I am really hoping that if I have cute masks available and encourage it, kids will be willing to mask during cold and flu season in future years. I've discovered that the Asian grocery stocks child sized disposable ones with little pandas, dinosaurs, Hello Kitty, etc, and my kids have been more than willing to get a fresh one if needed, so I am hoping that will continue in future cold and flu seasons. 

I think if we can stay/become a society where it's socially unacceptable to be in public places while sick (instead of stuff like perfect attendance and not taking sick days being valorized) and where it's expected to wear masks much more frequently, we can save a ton of lives and keep a ton of people out of the hospital every year. One thing I've learned this year is how rarely it actually is "just allergies" for me. ETA: of course a lot of the responsibility for it becoming socially unacceptable to be out when sick lies with employers and with policies around sick leave, not with individuals.

Edited by kokotg
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11 minutes ago, Dmmetler said:

I am really hoping all these young kids keep the habits of hand sanitation intact. And that schools keep stocking soap and paper towels in supply. Seriously, that has been one of the major changes in the pandemic-we actually have soap, so the kids CAN wash their hands!!

The idea that soap and towels weren’t available in all schools prior to this is mind-boggling to me.  But you’re not the first person I’ve heard it from.

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22 minutes ago, Dmmetler said:

I am really hoping all these young kids keep the habits of hand sanitation intact. And that schools keep stocking soap and paper towels in supply. Seriously, that has been one of the major changes in the pandemic-we actually have soap, so the kids CAN wash their hands!!

I'm hoping for this, also, and continued masking during flu season as well.

There may be a holdover: I was a child during the 1970s energy crisis, and I still can't bear to leave a room without turning off the lights. Unfortunately I'm pretty certain society in general hasn't retained the same concerns, and sanitation may follow the same pattern, unless we reinforce the message every year.

Here's hoping Covid isn't enough of a concern next winter that we're still masking out of necessity, because of it. It could be, depending on how things go.

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In order for masks and sanitizing to be the cause of reduced flu, you’d have to have some flu around in the first place. It would be very hard to say that masks were the primary reason or even *a reason, as we also had distancing and hyperawareness of illness.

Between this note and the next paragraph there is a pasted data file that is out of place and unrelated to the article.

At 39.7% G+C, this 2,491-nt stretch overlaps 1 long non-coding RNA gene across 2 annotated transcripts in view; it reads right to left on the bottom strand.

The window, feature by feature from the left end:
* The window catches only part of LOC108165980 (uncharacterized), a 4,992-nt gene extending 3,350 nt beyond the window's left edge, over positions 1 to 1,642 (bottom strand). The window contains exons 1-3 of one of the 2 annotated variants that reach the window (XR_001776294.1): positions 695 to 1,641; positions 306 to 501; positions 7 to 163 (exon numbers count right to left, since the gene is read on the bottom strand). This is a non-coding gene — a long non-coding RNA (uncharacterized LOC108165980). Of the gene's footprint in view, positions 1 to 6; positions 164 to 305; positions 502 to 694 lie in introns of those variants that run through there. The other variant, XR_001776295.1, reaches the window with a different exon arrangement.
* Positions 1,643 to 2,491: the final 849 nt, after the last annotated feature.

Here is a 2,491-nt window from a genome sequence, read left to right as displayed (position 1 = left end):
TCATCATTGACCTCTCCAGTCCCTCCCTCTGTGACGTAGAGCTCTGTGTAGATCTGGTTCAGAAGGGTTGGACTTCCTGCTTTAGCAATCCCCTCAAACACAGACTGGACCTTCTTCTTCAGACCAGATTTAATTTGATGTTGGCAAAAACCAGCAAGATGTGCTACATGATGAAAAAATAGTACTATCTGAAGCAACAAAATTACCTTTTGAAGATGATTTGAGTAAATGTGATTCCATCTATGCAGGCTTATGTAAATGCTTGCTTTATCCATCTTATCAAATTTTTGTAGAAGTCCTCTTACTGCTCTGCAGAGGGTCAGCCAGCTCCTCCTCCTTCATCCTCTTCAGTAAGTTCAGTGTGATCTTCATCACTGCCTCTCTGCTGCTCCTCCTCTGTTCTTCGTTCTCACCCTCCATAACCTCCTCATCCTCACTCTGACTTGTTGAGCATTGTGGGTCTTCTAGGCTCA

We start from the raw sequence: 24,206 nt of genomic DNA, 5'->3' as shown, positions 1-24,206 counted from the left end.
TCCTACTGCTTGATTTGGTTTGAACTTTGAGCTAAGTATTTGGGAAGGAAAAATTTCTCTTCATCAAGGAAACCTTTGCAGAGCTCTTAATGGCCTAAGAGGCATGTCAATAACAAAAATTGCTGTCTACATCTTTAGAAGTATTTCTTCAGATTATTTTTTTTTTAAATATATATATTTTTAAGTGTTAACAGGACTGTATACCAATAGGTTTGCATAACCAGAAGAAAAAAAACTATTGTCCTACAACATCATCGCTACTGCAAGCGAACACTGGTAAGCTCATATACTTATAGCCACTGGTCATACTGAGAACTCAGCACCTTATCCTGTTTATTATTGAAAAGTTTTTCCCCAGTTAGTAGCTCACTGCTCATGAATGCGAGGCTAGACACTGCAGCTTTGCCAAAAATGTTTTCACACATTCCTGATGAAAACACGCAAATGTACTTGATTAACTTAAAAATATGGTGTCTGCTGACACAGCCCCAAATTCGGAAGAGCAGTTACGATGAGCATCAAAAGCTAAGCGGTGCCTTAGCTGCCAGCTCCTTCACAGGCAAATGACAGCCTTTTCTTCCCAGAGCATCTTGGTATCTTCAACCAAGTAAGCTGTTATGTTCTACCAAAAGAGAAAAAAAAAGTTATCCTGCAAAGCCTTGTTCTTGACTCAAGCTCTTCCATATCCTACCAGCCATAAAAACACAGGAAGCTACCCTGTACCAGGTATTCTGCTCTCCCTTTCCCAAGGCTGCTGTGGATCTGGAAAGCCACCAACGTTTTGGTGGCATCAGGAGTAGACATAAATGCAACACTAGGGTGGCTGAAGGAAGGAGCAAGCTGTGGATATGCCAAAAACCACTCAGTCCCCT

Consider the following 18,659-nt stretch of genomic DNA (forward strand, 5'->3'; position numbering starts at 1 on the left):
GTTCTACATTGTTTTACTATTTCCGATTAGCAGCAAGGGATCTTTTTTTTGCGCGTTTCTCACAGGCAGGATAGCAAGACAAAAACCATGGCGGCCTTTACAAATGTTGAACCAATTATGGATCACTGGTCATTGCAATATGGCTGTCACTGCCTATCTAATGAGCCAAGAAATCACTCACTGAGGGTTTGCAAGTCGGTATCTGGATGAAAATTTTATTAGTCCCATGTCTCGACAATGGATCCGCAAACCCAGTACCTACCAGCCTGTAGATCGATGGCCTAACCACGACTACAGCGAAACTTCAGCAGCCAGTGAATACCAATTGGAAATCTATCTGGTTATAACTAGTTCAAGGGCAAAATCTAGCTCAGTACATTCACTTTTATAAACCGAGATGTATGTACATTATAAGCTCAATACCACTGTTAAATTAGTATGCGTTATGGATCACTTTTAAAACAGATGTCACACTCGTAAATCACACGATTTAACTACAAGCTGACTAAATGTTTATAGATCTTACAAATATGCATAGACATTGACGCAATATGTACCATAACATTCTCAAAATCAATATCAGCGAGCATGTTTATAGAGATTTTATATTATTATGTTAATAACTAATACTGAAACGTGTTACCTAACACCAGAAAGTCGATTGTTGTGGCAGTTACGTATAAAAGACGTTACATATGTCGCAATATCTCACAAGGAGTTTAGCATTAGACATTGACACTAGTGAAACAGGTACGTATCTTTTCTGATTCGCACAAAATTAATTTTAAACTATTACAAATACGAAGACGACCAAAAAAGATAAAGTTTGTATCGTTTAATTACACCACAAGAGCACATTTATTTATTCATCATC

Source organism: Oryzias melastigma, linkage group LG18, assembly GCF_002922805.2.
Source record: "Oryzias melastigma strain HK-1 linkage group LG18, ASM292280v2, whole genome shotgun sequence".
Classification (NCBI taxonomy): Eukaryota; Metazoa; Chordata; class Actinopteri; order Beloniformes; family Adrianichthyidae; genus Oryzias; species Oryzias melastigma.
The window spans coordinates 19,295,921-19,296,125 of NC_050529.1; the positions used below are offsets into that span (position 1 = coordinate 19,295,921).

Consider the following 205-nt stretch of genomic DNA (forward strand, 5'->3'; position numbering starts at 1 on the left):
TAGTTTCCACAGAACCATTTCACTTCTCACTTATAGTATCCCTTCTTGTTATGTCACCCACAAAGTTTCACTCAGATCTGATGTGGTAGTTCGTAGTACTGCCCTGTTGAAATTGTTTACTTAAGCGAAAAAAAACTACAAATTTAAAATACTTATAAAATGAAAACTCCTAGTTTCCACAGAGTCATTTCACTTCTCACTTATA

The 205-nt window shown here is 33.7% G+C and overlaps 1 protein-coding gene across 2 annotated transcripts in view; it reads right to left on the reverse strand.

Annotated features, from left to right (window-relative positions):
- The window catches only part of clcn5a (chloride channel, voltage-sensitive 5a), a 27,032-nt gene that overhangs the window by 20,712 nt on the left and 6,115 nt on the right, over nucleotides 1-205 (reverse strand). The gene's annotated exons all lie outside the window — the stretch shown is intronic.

I think it wasn’t introduced very much due to lack of travel. It never broke out in the Southern Hemisphere last summer, either. And everyone there wasn’t masking everywhere. It could have been a fairly light flu year even without Covid, since we have those every so often. 
 

We’ll never know. And there is much that isn’t known about influenza. This just came out, showing that about half of flu infections are asymptomatic, and that asymptomatic infected people can transmit to others. https://www.sciencedirect.com/science/article/pii/S2214109X21001418

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16 minutes ago, Innisfree said:

I'm hoping for this, also, and continued masking during flu season as well.

I don’t. Only to the extent that someone who feels like they might be coming down with something, or thinks they might have flu, feels comfortable wearing a mask if they have to go out. 
 

I do not see us becoming a culture that masks every winter. 
Although if we did that this winter, and maybe some communities will, it would be a good test of masking, and maybe someone will study it. 
 

If they do work, I am not sure of the long term effects of preventing infection with mostly benign respiratory viruses in young, healthy people. Isn’t there a chance that would come back to bite us with inadequate immunity later on? 
 

What would be cool is if they reduced not infection, but viral load of an infection, so that we could develop some immunity without getting sick.